For world GDP, the fourth quarter of 2008 was ugly. Canada was no exception, as our economy fell into recession, shrinking by an annualized 3.4% in the quarter. But Canada suffered a lot less than most other large economies – strange, given our greater dependence on international trade. Has our resilient domestic economy helped us to sidestep the worst of the global gloom?
Far from it. Domestic demand shrunk by an annualized 5.1% in the quarter, while net trade flows actually boosted growth – substantially. How? Exports fell, but at the same time, imports were down by even more. Absent the effect of lower imports, Canada’s GDP would have contracted by about 5.8% in the final three months of 2008, much closer to the US and pan-European declines.
Many may be assuaged by the arithmetic magic, but the overall story is not good. While shrinking imports might shore up the bottom line temporarily, they speak volumes about the economy’s ills. Consumers import heavily, and their spending was down sharply in the quarter. At the same time, business spending on equipment – most of which is imported – plunged. And globalisation of our production has in 20 years ramped up the import content of exports, so lower imports are actually highlighting the pain that exporters are currently feeling. And don’t forget, imports create jobs too.
How bad is it? Imports fell by an annualized 23% in the October-December period last year – the second-sharpest quarterly drop in recent memory. Moreover, recent monthly figures suggest that little improvement can be expected in the near term. And of the factors that drive imports, exports are the weakest. Exports have been in recession since mid-2007, contracting in six consecutive quarters. Over that time, exports are down 9.4%, unmatched by any other category of demand.
For exporters, things went from bad to worse last fall. Activity fell by almost as much in the fourth quarter as in the previous five quarters together. The 17.5% annualized drop was surpassed only three times in the past half-century. The contraction leaves end-year exports 4.2% below the average level for 2008, a shabby hand-off into the New Year. Furthermore, downward export momentum continued through year-end. Merchandise trade figures show that December exports, adjusted for price variations, were over 9% below the average 2008 level. This, together with soft global prospects, strongly hints that merchandise exports could see a double-digit drop this year.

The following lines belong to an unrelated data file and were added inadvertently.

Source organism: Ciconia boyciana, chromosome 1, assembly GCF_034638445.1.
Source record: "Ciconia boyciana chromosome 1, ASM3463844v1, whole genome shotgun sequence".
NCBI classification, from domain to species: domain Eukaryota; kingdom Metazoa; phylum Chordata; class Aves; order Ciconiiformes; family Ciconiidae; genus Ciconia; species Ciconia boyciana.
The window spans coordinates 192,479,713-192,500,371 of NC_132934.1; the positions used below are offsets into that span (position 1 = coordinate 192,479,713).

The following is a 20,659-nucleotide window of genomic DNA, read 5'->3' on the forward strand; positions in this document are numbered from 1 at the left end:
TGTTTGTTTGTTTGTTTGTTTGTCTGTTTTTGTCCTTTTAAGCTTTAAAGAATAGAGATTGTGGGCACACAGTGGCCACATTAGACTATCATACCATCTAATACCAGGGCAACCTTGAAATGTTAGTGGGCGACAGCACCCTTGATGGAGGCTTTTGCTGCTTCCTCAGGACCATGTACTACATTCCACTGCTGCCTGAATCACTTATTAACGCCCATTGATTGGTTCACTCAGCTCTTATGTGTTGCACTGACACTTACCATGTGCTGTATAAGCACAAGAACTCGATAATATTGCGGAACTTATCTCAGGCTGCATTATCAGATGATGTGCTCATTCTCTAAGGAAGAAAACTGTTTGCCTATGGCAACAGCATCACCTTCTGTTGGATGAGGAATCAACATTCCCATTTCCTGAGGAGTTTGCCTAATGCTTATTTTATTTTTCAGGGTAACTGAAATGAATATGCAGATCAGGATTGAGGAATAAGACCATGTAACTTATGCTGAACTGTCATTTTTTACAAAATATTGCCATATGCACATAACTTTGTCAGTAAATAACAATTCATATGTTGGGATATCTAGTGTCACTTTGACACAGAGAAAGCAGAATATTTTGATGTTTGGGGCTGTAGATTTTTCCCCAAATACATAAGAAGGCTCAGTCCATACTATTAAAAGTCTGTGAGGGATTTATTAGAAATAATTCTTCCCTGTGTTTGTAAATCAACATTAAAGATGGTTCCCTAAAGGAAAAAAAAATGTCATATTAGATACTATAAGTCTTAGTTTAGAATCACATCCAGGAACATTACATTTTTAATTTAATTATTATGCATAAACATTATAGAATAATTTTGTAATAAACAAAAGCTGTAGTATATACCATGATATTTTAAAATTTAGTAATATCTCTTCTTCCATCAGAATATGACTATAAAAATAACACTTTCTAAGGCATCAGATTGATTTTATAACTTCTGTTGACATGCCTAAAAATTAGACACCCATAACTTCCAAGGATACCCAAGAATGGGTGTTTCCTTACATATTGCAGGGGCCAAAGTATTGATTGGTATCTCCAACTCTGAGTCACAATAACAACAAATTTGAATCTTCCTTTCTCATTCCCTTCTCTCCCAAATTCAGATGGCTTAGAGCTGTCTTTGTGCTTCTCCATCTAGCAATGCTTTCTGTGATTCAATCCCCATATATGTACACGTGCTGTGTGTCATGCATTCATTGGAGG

Unfortunately, no industry is exempt from the malaise. Late-year declines hit all broad industry categories, flattening annual export activity among the top performers, and deepening declines for those already in trouble. Dim export activity is the conduit of the global recession to the broader Canadian economy, and it is having a wide impact. Total economic output on a quarterly basis is heading into 2009 0.5% below the 2008 level. On a monthly basis, GDP is starting off 1.6% below the 2008 average. Given that first-quarter GDP is now expected to shrink by a further 4%-5% at annual rates, the economy is poised to recede by about 1.5% this year.
The bottom line? Sharply lower world trade brought the global recession to Canada in the fourth quarter of 2008. And export prospects for 2009 are not promising. But if the world can resist its protectionist urge through the downturn, global trade is our best hope for a return to solid growth.
The views expressed here are those of the author, and not necessarily of Export Development Canada.